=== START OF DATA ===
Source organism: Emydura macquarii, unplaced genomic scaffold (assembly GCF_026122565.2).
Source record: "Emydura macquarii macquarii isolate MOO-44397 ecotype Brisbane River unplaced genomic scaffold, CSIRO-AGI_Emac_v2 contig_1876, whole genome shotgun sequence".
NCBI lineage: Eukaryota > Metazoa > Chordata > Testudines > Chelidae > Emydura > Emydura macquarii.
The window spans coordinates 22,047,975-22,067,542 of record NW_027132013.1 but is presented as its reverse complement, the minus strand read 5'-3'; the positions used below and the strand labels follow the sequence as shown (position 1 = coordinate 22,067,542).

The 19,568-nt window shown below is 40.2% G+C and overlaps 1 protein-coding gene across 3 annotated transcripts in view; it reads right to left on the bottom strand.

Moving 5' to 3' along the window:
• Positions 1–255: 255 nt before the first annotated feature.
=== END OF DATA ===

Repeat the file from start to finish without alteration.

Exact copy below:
Source organism: Emydura macquarii, unplaced genomic scaffold (assembly GCF_026122565.2).
Source record: "Emydura macquarii macquarii isolate MOO-44397 ecotype Brisbane River unplaced genomic scaffold, CSIRO-AGI_Emac_v2 contig_1876, whole genome shotgun sequence".
NCBI lineage: Eukaryota > Metazoa > Chordata > Testudines > Chelidae > Emydura > Emydura macquarii.
The window spans coordinates 22,047,975-22,067,542 of record NW_027132013.1 but is presented as its reverse complement, the minus strand read 5'-3'; the positions used below and the strand labels follow the sequence as shown (position 1 = coordinate 22,067,542).

The 19,568-nt window shown below is 40.2% G+C and overlaps 1 protein-coding gene across 3 annotated transcripts in view; it reads right to left on the bottom strand.

Moving 5' to 3' along the window:
• Positions 1–255: 255 nt before the first annotated feature.